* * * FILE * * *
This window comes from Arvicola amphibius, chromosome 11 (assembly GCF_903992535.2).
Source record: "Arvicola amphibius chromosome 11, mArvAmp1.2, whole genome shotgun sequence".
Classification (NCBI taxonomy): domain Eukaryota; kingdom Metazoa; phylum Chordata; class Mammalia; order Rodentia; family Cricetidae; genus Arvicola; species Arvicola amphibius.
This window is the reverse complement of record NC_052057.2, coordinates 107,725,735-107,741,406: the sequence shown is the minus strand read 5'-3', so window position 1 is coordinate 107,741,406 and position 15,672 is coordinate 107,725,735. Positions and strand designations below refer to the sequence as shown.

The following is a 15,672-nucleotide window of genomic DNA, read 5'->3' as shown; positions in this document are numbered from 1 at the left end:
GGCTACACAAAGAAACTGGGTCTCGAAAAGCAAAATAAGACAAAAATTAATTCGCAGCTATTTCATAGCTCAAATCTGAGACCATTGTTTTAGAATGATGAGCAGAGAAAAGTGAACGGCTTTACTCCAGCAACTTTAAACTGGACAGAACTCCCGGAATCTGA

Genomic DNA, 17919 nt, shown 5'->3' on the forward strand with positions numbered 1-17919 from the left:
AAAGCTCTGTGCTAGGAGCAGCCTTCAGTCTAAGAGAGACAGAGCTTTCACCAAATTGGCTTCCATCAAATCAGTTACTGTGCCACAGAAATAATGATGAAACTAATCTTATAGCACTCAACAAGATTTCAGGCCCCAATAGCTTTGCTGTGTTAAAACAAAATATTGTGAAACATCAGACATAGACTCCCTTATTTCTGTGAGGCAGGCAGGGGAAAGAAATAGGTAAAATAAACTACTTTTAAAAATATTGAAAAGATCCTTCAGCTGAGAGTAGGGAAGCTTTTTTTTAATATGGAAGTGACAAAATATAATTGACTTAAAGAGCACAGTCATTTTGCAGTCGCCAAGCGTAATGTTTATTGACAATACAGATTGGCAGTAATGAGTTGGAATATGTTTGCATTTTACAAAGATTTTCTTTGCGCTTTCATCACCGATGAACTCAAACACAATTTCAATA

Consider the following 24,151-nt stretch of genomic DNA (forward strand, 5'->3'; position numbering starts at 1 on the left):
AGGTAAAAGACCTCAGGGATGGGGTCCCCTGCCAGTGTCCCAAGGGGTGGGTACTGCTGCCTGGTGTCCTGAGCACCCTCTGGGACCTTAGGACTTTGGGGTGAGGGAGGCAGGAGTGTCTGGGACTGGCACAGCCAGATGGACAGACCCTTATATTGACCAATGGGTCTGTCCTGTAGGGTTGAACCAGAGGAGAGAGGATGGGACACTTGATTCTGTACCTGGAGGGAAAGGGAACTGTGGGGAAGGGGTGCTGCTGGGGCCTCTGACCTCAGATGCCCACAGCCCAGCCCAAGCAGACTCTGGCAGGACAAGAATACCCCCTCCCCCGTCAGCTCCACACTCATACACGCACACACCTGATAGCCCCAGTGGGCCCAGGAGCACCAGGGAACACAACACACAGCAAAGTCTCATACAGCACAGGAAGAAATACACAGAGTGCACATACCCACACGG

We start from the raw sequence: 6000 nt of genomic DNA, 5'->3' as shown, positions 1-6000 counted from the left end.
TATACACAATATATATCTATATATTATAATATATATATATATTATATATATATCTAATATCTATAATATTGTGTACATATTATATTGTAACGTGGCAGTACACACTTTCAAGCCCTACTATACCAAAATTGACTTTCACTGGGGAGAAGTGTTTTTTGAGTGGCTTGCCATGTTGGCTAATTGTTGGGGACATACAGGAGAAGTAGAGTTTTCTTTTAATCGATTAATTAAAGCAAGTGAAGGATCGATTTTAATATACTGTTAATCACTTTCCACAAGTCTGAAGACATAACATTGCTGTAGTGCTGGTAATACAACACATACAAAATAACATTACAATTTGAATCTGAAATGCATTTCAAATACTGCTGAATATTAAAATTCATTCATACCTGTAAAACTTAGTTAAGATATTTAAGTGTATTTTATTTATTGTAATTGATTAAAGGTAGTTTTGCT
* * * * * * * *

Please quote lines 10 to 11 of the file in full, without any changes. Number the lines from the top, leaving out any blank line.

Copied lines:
AGGTAAAAGACCTCAGGGATGGGGTCCCCTGCCAGTGTCCCAAGGGGTGGGTACTGCTGCCTGGTGTCCTGAGCACCCTCTGGGACCTTAGGACTTTGGGGTGAGGGAGGCAGGAGTGTCTGGGACTGGCACAGCCAGATGGACAGACCCTTATATTGACCAATGGGTCTGTCCTGTAGGGTTGAACCAGAGGAGAGAGGATGGGACACTTGATTCTGTACCTGGAGGGAAAGGGAACTGTGGGGAAGGGGTGCTGCTGGGGCCTCTGACCTCAGATGCCCACAGCCCAGCCCAAGCAGACTCTGGCAGGACAAGAATACCCCCTCCCCCGTCAGCTCCACACTCATACACGCACACACCTGATAGCCCCAGTGGGCCCAGGAGCACCAGGGAACACAACACACAGCAAAGTCTCATACAGCACAGGAAGAAATACACAGAGTGCACATACCCACACGG

We start from the raw sequence: 6000 nt of genomic DNA, 5'->3' as shown, positions 1-6000 counted from the left end.